A team of scientists in the United Kingdom and Bangladesh has taken an unusual step in their bid to get ahead of a deadly cereal fungus that has recently surfaced in Bangladesh.
They have posted raw genetic data for the wheat blast pathogen on a new website — wheatblast.net. And they are inviting others to do the same.
While not unheard of, research collaborations have become far less common in recent times. Threats such as wheat blast however, create a certain urgency.
The pathogen that causes wheat blast fungus surfaced in Bangladesh in February, making it the first sighting of the dreaded disease in Asia.
According to a release by the John Innes Centre, the wheat blast disease has so far caused up to 90 per cent yield losses in more than 15,000 ha. Researchers fear it could spread to other wheat-growing areas in South Asia.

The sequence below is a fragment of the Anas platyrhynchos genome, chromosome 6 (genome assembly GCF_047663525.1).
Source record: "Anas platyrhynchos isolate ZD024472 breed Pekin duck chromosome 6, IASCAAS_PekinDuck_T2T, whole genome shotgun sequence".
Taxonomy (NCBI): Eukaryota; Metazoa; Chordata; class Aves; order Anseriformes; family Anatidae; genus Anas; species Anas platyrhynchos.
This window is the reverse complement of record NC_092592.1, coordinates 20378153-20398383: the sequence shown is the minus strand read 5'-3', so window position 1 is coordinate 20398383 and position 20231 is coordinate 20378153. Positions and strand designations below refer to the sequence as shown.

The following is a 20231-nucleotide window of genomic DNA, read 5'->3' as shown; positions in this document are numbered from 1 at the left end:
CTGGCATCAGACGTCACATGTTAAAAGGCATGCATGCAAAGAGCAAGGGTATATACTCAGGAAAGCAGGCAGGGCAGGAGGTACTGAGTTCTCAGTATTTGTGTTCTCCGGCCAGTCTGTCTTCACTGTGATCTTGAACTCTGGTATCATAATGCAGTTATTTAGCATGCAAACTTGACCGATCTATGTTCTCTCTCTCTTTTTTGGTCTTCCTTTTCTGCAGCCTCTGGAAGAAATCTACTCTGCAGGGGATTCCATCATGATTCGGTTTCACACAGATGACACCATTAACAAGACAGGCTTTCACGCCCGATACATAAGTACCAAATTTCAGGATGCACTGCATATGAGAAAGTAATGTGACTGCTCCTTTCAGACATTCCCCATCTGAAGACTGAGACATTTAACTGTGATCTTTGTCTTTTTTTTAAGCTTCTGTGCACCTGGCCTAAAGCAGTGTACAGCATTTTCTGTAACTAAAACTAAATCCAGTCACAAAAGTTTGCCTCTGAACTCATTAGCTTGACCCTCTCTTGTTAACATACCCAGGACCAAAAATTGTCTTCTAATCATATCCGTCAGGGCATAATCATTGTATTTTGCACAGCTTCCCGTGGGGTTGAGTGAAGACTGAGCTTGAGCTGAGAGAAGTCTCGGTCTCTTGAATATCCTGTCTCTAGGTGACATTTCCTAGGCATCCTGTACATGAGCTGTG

The stakes are high. Wheat is the second major food source in Bangladesh after rice.
The researchers are hoping that the website, together with an accompanying Facebook page, will provide a hub for information, collaboration and comment.
In publicizing their move, Sophien Kamoun, project leader with the Sainsbury Laboratory in Norwich, said it is time to change the research culture in the name of global food security.
“I have a beef with the way that research is typically done. We need a fundamentally new approach to sharing genetic data for emerging plant diseases,” he said. “We need to generate and make data public more rapidly and seek input from a larger crowd because, collectively, we are better able to answer questions.
We couldn’t agree more.